In an information technology environment where personnel are taking on increasingly complex responsibilities, the key to ensuring security is still awareness training, says former U.S. CISO Gregory Touhill, who says he'd put his last dollar on it.
A British teenager has avoided jail time after pleading guilty to thousands of DDoS disruptions against Amazon, Netflix, NatWest Bank and others. Separately, a U.S. man has pleaded guilty to launching DDoS attacks on behalf of Lizard Squad and PoodleCorp, among other offenses.
Kaspersky Lab has sued the U.S. Department of Homeland Security for issuing an order that bans the Moscow-based anti-virus firm's software from being used on federal systems, saying DHS violated the company's right to respond to the allegations against it.
The Trump administration has belatedly announced that hackers tied to the government of North Korea were behind the WannaCry ransomware outbreak that began in May and infected more than 200,000 endpoints across 150 countries. Why is the White House only now airing its attribution?
Bitcoin-seeking phishing attacks have been trying to socially engineer would-be cryptocurrency exchange executives, warn researchers at Secureworks. The attacks use Word documents with malicious macros and control code previously seen in attacks launched by the Lazarus Group, which has been tied to North Korea.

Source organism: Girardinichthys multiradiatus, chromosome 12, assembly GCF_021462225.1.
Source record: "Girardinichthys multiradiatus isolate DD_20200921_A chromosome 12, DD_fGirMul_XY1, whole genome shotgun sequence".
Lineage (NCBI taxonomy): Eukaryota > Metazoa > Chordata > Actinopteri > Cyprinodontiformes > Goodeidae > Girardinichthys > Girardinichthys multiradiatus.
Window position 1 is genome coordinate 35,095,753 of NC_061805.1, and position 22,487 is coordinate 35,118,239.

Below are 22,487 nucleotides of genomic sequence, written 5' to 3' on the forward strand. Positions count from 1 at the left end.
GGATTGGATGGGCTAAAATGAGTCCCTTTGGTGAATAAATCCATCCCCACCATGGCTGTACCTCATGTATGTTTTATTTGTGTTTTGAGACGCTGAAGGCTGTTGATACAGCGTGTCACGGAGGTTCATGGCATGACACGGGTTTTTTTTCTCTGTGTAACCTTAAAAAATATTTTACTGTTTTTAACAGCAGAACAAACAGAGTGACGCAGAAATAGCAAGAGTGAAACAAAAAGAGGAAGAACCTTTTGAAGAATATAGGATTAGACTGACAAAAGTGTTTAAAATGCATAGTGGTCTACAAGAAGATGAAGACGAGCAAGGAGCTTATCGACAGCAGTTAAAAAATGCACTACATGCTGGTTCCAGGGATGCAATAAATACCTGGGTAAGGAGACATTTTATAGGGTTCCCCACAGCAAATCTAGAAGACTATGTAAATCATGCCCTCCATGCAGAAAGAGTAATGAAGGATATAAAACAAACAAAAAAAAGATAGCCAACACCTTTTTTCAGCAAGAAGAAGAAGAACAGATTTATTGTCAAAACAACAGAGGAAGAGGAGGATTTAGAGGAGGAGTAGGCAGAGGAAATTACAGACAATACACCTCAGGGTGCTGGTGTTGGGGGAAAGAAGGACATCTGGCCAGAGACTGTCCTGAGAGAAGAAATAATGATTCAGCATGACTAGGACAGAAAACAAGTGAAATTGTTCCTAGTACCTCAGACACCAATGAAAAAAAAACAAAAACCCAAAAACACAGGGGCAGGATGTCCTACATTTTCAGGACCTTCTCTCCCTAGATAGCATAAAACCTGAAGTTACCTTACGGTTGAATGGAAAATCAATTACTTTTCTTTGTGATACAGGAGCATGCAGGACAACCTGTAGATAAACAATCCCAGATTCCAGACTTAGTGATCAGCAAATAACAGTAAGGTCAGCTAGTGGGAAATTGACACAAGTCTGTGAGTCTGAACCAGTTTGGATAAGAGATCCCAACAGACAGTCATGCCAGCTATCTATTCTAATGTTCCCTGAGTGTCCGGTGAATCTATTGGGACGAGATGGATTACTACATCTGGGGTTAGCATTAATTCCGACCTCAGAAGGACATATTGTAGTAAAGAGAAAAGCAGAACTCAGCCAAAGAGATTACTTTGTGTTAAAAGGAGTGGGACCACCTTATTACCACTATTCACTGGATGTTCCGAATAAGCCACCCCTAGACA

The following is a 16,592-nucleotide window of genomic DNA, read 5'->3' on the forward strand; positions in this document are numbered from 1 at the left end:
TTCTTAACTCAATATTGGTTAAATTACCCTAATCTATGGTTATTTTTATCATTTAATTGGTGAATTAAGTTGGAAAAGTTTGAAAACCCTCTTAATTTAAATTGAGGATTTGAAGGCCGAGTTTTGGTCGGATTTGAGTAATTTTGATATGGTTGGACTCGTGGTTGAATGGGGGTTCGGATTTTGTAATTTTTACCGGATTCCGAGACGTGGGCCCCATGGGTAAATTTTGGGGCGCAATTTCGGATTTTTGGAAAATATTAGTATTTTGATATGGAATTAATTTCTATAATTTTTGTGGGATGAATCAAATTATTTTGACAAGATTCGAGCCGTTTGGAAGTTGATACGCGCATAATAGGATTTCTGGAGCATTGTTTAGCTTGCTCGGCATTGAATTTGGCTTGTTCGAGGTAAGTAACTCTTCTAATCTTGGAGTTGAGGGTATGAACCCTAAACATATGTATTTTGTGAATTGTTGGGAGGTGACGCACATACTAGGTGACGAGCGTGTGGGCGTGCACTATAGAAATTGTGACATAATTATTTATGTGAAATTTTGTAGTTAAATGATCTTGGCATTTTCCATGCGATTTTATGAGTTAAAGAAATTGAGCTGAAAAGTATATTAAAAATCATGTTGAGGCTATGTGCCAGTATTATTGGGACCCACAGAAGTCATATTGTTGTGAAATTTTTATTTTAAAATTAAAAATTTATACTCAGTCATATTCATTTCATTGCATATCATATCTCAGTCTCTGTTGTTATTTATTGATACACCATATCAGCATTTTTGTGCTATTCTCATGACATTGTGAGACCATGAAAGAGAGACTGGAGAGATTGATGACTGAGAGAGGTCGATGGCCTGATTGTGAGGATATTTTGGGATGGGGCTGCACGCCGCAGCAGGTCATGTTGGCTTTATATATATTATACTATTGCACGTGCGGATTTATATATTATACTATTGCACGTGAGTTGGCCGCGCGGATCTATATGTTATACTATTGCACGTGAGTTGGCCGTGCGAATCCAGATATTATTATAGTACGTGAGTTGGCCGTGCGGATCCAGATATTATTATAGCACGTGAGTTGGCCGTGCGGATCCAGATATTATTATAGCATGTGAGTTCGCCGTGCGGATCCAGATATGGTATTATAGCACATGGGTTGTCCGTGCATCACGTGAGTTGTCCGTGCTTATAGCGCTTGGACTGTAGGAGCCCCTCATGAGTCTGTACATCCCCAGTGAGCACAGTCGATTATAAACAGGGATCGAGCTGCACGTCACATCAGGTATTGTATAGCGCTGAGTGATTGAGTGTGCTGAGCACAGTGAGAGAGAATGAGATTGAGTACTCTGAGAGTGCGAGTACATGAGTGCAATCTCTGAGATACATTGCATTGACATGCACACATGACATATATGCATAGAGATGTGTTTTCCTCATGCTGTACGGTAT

Bitcoin's massive rise in value and hype continues to draw the attention of hackers, scammers and organized crime. Flaws in bitcoin mining firmware and hacks of wallet software show that the infrastructure associated with cryptocurrency is not always well-secured.
Most of the criminal activity targeting today's enterprises originates at the endpoint, and the majority of modern breaches use known threats or vulnerabilities for which a patch already exists. For this reason, endpoint visibility must be complete and continuous.
The latest ISMG Security Report focuses on the significant changes found in the latest version of the U.S. government's Framework for Improving Critical Infrastructure Cybersecurity, commonly known as the NIST cybersecurity framework. NIST seeks comments from stakeholders on the draft of version 1.1 of the framework...
A group of Russian-speaking hackers over the past year-and-a-half has stolen nearly $10 million from banks, mostly in the United States, Britain and Russia, the Moscow-based, according to cybersecurity firm Group-IB.
Cybercriminals continue to rely on individuals who undertake the risky operation of moving illicit proceeds from one location to another. But these "money mules" face a multitude of risks, including imprisonment, police warn.
Bitcoin: Is it the future of cash, a legitimate speculative instrument or a Ponzi scheme in easy-to-consume digital form? Despite the outstanding questions, investors and cybercriminals alike continue to amass cryptocurrencies. Both groups face perils.
Artificial intelligence can help improve network health by building a "pattern of life" for every device, user and network, says Justin Fier of Darktrace, who explains how to improve network visibility.
The hacker to whom Uber paid $100,000 to destroy data and keep quiet about its big, bad breach is a 20-year-old man living in Florida, Reuters reports. But numerous questions remain about the 2016 breach, including whether the payment was a bug bounty, extortion payoff or hush money.